I’ve seen it first hand with many employees eligible to participate in 401(k) plans. That is, employees who choose not to save for retirement. Sometimes, there’s a logical and personal reason. But sometimes, it’s just … procrastination.
And that part of it, I could never understand. But I now have a little more insight thanks to an article written by Steve Martin in the November 9, 2010 issue of Inside Influence Report. Mr. Martin alliteratively writes about the persuasive pull of procrastination.
Mr. Martin looks at recent research that explains why many people find it easy to come up with excuses that put off things for some time in the future. Not just unpleasant tasks, mind you, but things like saving money.
The research he cites is the article Procrastination of Enjoyable Experiences, Journal of Marketing Research (2010 in press), written by Suzanne Shu from the Anderson School of Management at UCLA and Ayelet Gneezy from the University of California in San Diego.
Here’s what their study was about. They offered participants a gift certificate good for coffee and cake at a high-end local bakery. Some participants were offered gift certificates that would expire in three weeks and another that would expire in two months.
When asked when they would use the gift certificates, more participants in the two-month group said they would use the certificate than did the three-week group (68% vs. 50%). The reality was quite different. About a third of the three-week group redeemed theirs, but only 6% of the two-month certificate redeemed theirs.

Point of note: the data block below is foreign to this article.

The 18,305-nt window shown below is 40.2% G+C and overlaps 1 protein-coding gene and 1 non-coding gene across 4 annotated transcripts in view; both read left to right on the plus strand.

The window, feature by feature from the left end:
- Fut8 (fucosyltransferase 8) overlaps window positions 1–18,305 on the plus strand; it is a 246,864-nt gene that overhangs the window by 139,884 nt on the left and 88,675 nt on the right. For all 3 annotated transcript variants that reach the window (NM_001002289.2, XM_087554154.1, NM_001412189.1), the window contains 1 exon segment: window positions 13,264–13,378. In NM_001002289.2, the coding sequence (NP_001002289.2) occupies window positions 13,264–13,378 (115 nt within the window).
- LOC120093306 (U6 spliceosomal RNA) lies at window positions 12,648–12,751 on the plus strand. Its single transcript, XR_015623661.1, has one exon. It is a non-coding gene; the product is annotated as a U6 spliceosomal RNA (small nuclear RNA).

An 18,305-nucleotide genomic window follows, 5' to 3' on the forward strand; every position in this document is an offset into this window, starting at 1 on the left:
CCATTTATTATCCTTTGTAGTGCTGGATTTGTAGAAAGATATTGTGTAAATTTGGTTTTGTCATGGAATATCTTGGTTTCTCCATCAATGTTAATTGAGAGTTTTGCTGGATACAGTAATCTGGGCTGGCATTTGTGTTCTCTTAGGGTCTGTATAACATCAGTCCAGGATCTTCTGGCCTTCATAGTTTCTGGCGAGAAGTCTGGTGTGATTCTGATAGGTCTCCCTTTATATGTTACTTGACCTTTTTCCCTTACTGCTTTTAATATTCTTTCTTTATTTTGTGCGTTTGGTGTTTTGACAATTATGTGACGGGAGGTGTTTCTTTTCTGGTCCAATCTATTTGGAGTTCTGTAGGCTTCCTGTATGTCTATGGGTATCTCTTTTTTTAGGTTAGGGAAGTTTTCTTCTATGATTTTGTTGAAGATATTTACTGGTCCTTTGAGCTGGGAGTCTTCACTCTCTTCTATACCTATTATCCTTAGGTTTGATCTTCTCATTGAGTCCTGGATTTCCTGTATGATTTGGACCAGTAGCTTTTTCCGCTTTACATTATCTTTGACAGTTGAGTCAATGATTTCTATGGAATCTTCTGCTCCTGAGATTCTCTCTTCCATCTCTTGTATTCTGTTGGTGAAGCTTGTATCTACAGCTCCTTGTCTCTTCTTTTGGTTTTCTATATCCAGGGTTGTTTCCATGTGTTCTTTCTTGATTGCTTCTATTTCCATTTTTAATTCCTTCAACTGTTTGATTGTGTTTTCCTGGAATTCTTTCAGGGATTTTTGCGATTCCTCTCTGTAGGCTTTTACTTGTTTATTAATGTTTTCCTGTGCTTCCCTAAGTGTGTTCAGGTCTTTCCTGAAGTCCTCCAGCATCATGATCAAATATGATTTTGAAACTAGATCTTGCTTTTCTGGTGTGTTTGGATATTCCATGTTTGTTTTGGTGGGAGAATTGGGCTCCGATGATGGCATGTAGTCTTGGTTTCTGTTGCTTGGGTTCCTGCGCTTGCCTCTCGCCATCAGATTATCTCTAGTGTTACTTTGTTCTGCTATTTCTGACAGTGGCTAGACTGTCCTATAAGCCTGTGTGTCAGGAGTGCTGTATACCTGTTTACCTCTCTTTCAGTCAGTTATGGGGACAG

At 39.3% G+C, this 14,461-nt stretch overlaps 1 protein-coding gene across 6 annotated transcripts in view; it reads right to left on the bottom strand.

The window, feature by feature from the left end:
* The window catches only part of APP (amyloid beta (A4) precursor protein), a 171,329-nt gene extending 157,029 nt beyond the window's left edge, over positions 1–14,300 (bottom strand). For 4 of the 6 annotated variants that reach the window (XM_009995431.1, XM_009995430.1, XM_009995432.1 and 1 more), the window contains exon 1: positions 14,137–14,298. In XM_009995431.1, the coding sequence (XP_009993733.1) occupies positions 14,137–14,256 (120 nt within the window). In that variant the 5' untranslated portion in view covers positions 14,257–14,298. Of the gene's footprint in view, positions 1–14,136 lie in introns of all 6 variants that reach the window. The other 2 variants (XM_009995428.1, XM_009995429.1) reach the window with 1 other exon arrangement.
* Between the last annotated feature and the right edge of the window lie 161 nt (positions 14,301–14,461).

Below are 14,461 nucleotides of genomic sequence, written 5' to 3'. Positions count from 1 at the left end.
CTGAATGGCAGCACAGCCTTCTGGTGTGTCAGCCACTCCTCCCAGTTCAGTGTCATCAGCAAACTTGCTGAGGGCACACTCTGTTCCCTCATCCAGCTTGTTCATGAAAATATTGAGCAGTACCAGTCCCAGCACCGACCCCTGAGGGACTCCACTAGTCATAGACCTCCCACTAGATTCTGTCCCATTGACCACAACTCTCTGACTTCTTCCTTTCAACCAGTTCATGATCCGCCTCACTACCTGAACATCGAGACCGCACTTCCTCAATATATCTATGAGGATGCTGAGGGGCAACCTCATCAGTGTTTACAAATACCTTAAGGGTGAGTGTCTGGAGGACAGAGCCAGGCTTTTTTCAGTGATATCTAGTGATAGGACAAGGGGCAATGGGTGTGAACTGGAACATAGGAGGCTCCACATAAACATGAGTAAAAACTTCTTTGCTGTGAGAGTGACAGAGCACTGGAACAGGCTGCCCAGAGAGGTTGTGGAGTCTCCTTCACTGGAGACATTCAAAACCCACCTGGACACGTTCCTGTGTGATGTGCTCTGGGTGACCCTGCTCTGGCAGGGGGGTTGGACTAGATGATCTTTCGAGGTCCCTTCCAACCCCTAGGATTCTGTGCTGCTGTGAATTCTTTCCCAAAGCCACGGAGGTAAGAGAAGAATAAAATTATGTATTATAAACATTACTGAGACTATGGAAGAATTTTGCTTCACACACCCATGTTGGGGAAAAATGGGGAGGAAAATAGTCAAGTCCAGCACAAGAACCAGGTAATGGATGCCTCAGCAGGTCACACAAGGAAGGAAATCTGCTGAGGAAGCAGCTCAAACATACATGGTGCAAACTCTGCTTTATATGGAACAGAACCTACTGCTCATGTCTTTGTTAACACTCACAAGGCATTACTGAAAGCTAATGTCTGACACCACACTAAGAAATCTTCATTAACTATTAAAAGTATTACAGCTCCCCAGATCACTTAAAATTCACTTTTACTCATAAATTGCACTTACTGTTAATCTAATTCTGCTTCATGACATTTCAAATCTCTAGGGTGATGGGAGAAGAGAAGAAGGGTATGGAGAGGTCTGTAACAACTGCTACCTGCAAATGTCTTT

But how do we know that the results of the study were caused by procrastination and not something else. Mr. Martin tells us:
In order to ensure that the results of the study were attributable principally to procrastination and not another factor or reason, a series of follow up surveys were completed. Those who did redeem the certificates reported an enjoyable and worthwhile experience. Those that didn’t redeem them conveyed their regret and were most likely to agree with statements such as “I got too busy and ran out of time” or “I kept thinking that I would do it a bit later.” There was a much lower agreement to statements such as “I forgot” and “I don’t like pastries” or “It seemed like too much effort.”
So lets relate this study to 401(k) procrastination. Are there employees who think the same way? Particularly, “I kept thinking that I would do it a bit later.” or “It seemed like too much effort.” You bet there are.
This is exactly what automatic enrollment addresses, or as I said a while back, 401(k) automatic enrollment or how to overcome employee inertia.
Picture credit: Kevin’s Practical Hacks blog post, 6 Simple Steps To Conquer Procrastination.